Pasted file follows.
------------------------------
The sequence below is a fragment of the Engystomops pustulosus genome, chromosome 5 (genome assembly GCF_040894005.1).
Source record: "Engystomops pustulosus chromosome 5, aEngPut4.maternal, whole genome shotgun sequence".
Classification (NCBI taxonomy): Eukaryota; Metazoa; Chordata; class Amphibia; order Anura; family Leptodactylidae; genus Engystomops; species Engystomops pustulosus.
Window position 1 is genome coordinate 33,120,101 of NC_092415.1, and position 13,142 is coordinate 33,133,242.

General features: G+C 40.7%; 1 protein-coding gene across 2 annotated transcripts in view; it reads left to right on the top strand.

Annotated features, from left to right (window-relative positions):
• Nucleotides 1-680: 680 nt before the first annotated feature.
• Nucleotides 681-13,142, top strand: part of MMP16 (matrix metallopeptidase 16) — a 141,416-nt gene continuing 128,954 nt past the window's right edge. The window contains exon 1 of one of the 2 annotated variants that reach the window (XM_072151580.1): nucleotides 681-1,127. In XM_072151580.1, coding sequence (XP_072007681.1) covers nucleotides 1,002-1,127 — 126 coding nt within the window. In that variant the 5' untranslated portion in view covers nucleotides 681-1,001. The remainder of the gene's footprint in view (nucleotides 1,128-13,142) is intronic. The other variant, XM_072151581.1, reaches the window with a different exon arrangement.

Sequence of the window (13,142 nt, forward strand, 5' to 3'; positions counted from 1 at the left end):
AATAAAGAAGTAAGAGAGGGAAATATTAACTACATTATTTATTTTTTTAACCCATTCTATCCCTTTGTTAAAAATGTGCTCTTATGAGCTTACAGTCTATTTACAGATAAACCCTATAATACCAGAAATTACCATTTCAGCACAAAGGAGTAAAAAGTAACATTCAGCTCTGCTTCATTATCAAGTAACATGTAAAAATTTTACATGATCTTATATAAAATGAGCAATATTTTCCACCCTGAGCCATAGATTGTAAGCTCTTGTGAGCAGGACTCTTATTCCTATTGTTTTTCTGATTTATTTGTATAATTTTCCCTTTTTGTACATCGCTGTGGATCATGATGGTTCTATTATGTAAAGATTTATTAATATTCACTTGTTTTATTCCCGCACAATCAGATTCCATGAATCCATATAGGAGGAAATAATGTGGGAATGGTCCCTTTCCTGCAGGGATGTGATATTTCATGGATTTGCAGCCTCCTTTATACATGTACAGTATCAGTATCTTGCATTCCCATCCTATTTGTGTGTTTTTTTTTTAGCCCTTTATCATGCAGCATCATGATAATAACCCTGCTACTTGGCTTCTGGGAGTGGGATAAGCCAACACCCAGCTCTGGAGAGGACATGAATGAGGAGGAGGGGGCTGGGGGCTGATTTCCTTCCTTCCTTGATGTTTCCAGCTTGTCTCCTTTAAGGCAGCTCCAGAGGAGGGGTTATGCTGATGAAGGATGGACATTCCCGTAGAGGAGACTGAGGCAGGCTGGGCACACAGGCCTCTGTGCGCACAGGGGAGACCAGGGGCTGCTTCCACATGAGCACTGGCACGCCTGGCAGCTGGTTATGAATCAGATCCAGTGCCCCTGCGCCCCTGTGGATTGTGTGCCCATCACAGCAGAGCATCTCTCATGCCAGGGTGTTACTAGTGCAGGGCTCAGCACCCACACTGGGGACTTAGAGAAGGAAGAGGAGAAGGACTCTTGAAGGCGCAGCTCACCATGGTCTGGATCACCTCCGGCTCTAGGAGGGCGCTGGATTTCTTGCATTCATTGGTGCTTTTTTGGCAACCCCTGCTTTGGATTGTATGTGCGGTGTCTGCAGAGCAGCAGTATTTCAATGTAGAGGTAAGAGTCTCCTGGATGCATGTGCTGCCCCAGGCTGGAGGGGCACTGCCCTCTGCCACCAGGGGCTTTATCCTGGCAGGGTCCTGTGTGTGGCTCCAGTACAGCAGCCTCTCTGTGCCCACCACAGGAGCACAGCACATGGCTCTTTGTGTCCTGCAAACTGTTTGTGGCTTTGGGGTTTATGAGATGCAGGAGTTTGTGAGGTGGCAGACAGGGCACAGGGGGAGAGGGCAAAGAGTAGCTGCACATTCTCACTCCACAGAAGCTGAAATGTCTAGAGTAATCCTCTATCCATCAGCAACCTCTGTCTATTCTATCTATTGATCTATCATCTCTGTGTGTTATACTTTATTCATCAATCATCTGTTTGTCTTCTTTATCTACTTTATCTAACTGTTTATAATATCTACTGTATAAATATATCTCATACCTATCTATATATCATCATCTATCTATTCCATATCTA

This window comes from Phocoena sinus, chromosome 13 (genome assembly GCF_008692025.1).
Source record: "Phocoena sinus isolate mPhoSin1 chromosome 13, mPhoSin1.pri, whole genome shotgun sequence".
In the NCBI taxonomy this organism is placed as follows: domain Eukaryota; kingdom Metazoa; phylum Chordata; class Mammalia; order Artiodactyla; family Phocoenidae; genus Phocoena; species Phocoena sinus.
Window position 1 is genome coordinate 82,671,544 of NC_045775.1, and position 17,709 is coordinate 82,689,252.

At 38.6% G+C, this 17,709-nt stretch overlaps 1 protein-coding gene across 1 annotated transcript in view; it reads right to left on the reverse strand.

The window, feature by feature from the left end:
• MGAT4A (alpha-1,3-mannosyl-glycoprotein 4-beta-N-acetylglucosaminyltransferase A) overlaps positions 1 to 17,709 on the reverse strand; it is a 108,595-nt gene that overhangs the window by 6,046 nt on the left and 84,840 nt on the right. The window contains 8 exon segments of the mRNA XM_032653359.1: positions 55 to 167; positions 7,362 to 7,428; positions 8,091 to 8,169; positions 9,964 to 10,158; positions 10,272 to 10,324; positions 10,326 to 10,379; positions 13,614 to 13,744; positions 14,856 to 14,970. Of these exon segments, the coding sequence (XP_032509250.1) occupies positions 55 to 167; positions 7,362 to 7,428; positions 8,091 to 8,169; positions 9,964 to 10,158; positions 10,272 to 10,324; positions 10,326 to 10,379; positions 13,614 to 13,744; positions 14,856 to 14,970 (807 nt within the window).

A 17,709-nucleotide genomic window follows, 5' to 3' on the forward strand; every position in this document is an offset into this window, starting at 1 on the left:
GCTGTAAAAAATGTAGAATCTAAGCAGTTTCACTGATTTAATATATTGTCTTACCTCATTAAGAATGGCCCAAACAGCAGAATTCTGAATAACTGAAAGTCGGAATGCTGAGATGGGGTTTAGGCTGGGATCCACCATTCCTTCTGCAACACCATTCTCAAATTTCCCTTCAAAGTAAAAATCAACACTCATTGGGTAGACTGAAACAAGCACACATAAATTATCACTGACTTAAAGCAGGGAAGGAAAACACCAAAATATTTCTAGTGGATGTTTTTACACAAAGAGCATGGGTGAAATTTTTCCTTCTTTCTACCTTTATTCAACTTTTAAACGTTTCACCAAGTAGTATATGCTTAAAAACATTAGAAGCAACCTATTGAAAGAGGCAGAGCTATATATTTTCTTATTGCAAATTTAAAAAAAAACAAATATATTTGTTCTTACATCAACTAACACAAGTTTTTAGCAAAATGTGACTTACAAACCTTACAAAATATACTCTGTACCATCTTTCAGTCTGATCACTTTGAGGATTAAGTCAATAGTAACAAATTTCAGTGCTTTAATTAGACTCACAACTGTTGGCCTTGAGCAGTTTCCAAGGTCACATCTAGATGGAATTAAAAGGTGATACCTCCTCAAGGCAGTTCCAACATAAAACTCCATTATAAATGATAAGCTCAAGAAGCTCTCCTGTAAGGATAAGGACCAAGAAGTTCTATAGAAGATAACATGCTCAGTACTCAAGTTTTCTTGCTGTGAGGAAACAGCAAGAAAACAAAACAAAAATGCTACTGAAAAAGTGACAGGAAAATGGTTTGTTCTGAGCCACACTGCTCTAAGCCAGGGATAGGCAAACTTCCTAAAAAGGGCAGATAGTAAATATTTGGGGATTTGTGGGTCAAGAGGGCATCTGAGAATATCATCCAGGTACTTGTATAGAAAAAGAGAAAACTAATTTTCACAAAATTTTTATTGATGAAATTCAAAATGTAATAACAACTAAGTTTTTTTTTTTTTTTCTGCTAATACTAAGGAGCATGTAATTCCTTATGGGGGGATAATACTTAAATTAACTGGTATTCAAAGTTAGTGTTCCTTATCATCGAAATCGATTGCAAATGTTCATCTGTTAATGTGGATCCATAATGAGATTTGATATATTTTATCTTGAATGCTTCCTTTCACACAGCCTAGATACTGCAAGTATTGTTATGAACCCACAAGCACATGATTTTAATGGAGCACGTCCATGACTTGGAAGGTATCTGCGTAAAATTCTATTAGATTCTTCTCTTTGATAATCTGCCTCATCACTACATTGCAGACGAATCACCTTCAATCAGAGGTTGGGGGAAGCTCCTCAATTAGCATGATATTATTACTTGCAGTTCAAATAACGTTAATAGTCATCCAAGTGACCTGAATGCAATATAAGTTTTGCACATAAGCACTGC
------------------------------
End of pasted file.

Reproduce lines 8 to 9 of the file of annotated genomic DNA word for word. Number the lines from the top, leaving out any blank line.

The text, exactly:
• Nucleotides 681-13,142, top strand: part of MMP16 (matrix metallopeptidase 16) — a 141,416-nt gene continuing 128,954 nt past the window's right edge. The window contains exon 1 of one of the 2 annotated variants that reach the window (XM_072151580.1): nucleotides 681-1,127. In XM_072151580.1, coding sequence (XP_072007681.1) covers nucleotides 1,002-1,127 — 126 coding nt within the window. In that variant the 5' untranslated portion in view covers nucleotides 681-1,001. The remainder of the gene's footprint in view (nucleotides 1,128-13,142) is intronic. The other variant, XM_072151581.1, reaches the window with a different exon arrangement.

Sequence of the window (13,142 nt, forward strand, 5' to 3'; positions counted from 1 at the left end):